Killing You Softly: Chaos in Surgeon Simulator 2013
Oh god, I’ve lost another one. I’m not bothering to pronounce them dead anymore, I’m taking in patients and spitting out cadavers with masterful speed. I’m the McDonald’s of malpractice. I deliver cold bodies and devastating news in six minutes or your next lobotomy is free. I’ll even upsize your husband’s coffin. That’s a lie, I can’t do that – you’ll want to go to Funeral Director Simulator 2013 for that. Surgeon Simulator 2013 has shown me that I’m just as bad of a doctor in the virtual world as I am in real life.
A tangle of sharp scalpels and blunt hammers, curse words and body parts are flung around in this travesty of an operating room. With only the use of one hand you must skilfully replace hearts, kidneys and brains of unsuspecting and possibly unwilling patients.
In all fairness I did replace their kidneys, though I may have scattered their ribcage across the floor, draped their intestines around their neck in a makeshift scarf, and left my watch lodged comfortably somewhere deep inside an unknown cavity. All in all I think I did rather well. I mean, it’s not brain surgery.
But then it was brain surgery. I knew I only had two options: grab all the meds I could and run, or finish my beer and continue on with the surgery.
After my third beer I had finally built up the courage to start operating. Surgeon Simulator 2013 is built around two strong notions: chaos and regret. With every bang of the hammer against bone I realised I should have used a different instrument, but the gentle thud it made against the quickly cracking skull had me striking with feverish delight. It’s not long before the chaos overwhelms you and you grab every tool you can to see what damage you can do with each one.
However, after awhile you start to identify the key differences between each gruesome implement, and soon your hand seems flow with their use, like some sort of macabre dance. The saw was brutish and wild like a sultry barn dance or a jig in a lofty tavern, yet the scalpel was more refined, like a courtly waltz or a ballroom soiree.
Eventually I start to move like lightening, the bloodlust has cooled down to a curious, drunken efficiency, and I’m gripping the drill like the hand of an old friend. Yet as it starts to whir and the skull fragments chip away, the regret settles in. Every new tool brings with it that same sense of regret, bringing the little voice in your head that says “I should have used the scalpel” to the forefront of your mind. Surgeon Simulator 2013 is excellent at making you second guess every single decision you make.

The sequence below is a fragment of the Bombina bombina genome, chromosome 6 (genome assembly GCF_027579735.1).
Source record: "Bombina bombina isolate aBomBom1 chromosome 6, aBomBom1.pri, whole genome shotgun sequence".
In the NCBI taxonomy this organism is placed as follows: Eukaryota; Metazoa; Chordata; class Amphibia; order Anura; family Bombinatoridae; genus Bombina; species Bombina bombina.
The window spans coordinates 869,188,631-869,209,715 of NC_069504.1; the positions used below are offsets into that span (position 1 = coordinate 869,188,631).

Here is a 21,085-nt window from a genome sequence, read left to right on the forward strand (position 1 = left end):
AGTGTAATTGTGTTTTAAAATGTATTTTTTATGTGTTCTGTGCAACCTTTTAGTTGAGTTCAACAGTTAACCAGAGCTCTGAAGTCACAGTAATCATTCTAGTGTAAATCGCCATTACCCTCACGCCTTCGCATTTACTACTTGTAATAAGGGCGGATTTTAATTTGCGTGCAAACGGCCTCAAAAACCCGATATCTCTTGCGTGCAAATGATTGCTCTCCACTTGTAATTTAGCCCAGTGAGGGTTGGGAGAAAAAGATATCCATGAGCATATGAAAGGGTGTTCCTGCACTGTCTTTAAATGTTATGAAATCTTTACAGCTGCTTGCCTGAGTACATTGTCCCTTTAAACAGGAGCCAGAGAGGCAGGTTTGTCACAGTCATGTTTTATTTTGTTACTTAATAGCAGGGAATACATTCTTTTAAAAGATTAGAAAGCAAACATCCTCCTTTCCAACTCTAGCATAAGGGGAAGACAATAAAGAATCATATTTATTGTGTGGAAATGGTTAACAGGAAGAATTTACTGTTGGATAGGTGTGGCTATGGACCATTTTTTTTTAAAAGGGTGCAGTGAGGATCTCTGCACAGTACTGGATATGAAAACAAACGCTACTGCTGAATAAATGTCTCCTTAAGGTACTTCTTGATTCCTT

In a panic I drop the drill and it lodges into the patient’s brain. Oh god, why am I here? How have I been promoted so far up the ladder? My only formal training was watching Scrubs, and no one’s made any classic zingers yet. Thankfully in my blood frenzy I had poked the patient in the eye with several syringes and knew at least one of them held some sort of painkiller. I just had to be careful not to jab myself with th—
I was somewhere around medulla oblongata on the edge of the spinal cord when the drugs began to take hold. It was around this time that I realised that Surgeon Simulator 2013 doesn’t just carelessly include the element of chaos into its gameplay, it thrives on it. As I waved my arm through the refracted colours I understood the objective of this game; I had been taking it too seriously when it wasn’t about completing the surgery at all, it was all about the journey you took to get there.
Surgeon Simulator 2013 doesn’t want you to finish the game completely; it just wants you to have fun throughout the experience. The tools it supplies you with aren’t helpful aids, they’re weapons of mass destruction, and like the maddened species we are, they know we will stoop to our base morbid curiosities.
The game tempts the player; breakable ribcages and sharp, buzzing instruments plead with the player, beg them to experiment with danger. The developers know that, though many will wish to reach an end goal in the game, the first instinct will always be one of a childish malice. They put you in the control room, place your hands on the launch pad and present you with the shining button that will unleash chaos.
And so I did what any mad man would do with his finger over the big, important red button. I pushed it and let the mayhem surround me; I thought evil thoughts and laughed a terrible laugh.